Regarding preground coffee, I agree grinding your own beans is always preferable. However, my bro bought some silver packet brazilano which tasted surprisingly good.
     
  17. Pepito

    Pepito Member

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    For even more simplicity than pod machines consider coffee teabags.

    The Robert Timms ones are surprisingly good.
     
  18. 3stars

    3stars Member

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    man i hope you have asbestos undies :lol:
     
  19. Turnip Dude

    Turnip Dude Member

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    I am so fanatical about coffee that I illegally imported some civets and force-feed them raw beans. So I don't waste any flavour, once I've removed the digested beans from the poop I dry the poop and make biscotti from it. Anyone who does any less than this does not deserve to drink coffee.
     
  20. MyDixiesNormous

    MyDixiesNormous Member

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    Is 1K all you can afford or is it what you want to spend?

    If you love your coffee than think about what you want from a machine, the quality of the coffee and what level of involvement you want in the coffee making process.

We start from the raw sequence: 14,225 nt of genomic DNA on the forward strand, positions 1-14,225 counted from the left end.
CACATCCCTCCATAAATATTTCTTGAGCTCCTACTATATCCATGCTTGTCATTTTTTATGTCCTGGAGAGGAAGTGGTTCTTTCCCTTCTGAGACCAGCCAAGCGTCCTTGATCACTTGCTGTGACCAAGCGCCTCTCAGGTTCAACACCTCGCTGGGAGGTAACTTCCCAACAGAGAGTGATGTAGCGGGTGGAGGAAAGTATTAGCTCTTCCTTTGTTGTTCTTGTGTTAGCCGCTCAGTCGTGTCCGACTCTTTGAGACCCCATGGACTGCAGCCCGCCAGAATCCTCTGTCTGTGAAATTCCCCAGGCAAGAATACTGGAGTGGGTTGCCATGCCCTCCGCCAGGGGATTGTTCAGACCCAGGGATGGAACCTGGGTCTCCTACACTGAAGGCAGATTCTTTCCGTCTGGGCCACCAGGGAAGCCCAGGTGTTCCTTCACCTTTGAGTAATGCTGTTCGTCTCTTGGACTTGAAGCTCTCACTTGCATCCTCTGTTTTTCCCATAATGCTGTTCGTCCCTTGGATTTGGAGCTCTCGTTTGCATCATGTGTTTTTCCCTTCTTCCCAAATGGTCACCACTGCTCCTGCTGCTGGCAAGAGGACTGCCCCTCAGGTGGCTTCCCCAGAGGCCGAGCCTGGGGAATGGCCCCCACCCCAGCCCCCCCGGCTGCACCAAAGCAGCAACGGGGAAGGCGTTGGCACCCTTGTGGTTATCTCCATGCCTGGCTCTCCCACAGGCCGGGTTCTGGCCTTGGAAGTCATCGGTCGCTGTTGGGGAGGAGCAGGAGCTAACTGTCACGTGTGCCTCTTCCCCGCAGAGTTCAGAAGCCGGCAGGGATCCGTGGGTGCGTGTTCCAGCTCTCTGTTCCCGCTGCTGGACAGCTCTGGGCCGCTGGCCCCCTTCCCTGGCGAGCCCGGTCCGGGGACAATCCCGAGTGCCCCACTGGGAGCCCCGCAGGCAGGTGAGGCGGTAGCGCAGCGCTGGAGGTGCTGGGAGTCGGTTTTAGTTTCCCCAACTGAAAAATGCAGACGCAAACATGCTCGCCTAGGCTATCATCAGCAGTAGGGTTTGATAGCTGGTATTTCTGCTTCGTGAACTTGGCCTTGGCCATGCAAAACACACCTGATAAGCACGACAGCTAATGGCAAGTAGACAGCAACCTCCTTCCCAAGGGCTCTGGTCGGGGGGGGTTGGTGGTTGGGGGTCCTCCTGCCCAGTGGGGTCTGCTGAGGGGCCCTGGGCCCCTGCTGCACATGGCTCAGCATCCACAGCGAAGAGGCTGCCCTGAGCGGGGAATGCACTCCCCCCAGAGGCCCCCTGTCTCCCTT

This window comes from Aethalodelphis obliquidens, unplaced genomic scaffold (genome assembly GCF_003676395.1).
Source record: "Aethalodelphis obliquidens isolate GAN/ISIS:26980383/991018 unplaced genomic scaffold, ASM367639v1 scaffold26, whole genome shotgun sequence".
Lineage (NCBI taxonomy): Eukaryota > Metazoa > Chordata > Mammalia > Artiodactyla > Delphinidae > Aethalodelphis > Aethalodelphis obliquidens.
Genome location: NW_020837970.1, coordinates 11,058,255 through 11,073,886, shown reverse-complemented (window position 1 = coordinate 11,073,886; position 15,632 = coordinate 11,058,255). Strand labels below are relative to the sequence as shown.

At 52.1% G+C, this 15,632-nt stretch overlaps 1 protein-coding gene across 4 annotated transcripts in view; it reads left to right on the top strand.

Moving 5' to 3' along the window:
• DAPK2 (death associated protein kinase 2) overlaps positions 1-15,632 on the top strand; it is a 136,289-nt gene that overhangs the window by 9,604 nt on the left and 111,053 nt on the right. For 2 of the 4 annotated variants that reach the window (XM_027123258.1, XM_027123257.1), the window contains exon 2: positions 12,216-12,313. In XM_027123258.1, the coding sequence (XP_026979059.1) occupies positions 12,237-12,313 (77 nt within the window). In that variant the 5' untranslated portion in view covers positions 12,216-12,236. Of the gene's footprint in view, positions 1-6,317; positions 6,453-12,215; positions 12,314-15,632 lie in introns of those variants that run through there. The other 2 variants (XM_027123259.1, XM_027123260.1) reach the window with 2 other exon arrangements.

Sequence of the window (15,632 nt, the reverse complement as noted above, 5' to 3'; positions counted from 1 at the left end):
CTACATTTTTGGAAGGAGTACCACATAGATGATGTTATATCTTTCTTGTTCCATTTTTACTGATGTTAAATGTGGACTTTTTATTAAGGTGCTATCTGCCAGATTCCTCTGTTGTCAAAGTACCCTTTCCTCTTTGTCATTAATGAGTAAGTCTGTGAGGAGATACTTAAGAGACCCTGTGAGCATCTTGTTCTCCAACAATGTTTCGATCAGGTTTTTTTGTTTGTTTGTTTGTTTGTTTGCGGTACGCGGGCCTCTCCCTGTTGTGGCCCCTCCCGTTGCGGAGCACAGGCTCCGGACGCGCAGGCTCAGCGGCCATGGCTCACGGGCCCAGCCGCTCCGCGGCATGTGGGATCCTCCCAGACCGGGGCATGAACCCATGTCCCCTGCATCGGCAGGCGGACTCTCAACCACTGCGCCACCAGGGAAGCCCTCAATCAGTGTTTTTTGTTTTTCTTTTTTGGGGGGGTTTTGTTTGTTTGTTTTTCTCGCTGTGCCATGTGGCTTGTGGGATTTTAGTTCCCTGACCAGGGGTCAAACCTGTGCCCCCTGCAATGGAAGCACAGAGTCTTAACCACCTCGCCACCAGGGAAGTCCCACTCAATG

While I take my coffee seriously I have no qualms drinking instant if that is what is available.

    Dont let a high purchase price put you off purchasing quality gear if you can afford it. My brother in law has a pod machine and it produces a very ordinary cup of coffee. The real insult is the time it takes to make a milk based coffee.

    I started off with a sunbeam machine and ran the for 18months before it packed it in . I decided to make a jump and bought something about 2.5 times the purchase price of the sunbeam. Approx 1 year later I bought a good grinder, specifically a Macap M4D. Not including the first year of ownership the grinder and machine have produced just under 8k cups of coffee. In that time I have spent a total of $0.00 on repairs to the machine and grinder. The machine is fed water from a brita jug and i simply use lavazza beans that I buy from costco and vacuum seal the opened bag with the vacuum sealer that I bought from aldi.

    The grinder will need some new burrs soon and they cost $60 from memory. It will probably be another 6 months before they have to be replaced. In the mean time that sit in a cupboard. Besides cleaning the grouphead im yet to descale the machine. Ill get around to that eventually.

    TLDR a pro machine has paid for itself many times over and has required zero dollars in repairs and almost zero maintenance. The pod machine I have used produces a inferior product, takes a shit tone of time to produce a cafe latte and always insists on cleaning cycles.